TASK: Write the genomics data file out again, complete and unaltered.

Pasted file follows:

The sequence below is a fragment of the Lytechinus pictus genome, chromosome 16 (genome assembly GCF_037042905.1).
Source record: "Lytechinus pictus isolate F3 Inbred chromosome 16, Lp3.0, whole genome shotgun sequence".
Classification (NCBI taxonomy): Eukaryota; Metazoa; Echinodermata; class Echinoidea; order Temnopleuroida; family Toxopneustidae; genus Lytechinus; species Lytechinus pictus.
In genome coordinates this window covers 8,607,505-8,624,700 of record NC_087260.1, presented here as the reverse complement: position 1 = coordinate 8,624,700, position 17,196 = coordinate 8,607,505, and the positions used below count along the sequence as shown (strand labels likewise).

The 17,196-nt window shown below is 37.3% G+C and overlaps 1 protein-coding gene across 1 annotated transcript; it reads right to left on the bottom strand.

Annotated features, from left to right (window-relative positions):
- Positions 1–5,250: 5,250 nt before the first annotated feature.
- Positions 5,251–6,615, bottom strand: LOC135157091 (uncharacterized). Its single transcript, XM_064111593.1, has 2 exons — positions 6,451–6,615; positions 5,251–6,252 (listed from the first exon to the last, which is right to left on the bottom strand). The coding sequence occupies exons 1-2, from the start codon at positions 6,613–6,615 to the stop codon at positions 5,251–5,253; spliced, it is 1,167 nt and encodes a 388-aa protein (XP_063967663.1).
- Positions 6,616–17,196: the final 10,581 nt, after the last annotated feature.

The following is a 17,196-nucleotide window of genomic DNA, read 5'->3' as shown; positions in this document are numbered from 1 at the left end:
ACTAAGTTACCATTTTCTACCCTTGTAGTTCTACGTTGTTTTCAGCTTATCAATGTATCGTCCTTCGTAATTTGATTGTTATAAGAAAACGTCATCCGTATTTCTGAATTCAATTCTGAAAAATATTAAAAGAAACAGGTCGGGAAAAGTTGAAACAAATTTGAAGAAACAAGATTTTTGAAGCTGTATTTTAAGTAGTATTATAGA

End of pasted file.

The sequence below is a fragment of the Lytechinus pictus genome, chromosome 16 (genome assembly GCF_037042905.1).
Source record: "Lytechinus pictus isolate F3 Inbred chromosome 16, Lp3.0, whole genome shotgun sequence".
Classification (NCBI taxonomy): Eukaryota; Metazoa; Echinodermata; class Echinoidea; order Temnopleuroida; family Toxopneustidae; genus Lytechinus; species Lytechinus pictus.
In genome coordinates this window covers 8,607,505-8,624,700 of record NC_087260.1, presented here as the reverse complement: position 1 = coordinate 8,624,700, position 17,196 = coordinate 8,607,505, and the positions used below count along the sequence as shown (strand labels likewise).

The 17,196-nt window shown below is 37.3% G+C and overlaps 1 protein-coding gene across 1 annotated transcript; it reads right to left on the bottom strand.

Annotated features, from left to right (window-relative positions):
- Positions 1–5,250: 5,250 nt before the first annotated feature.
- Positions 5,251–6,615, bottom strand: LOC135157091 (uncharacterized). Its single transcript, XM_064111593.1, has 2 exons — positions 6,451–6,615; positions 5,251–6,252 (listed from the first exon to the last, which is right to left on the bottom strand). The coding sequence occupies exons 1-2, from the start codon at positions 6,613–6,615 to the stop codon at positions 5,251–5,253; spliced, it is 1,167 nt and encodes a 388-aa protein (XP_063967663.1).
- Positions 6,616–17,196: the final 10,581 nt, after the last annotated feature.

The following is a 17,196-nucleotide window of genomic DNA, read 5'->3' as shown; positions in this document are numbered from 1 at the left end:
ACTAAGTTACCATTTTCTACCCTTGTAGTTCTACGTTGTTTTCAGCTTATCAATGTATCGTCCTTCGTAATTTGATTGTTATAAGAAAACGTCATCCGTATTTCTGAATTCAATTCTGAAAAATATTAAAAGAAACAGGTCGGGAAAAGTTGAAACAAATTTGAAGAAACAAGATTTTTGAAGCTGTATTTTAAGTAGTATTATAGA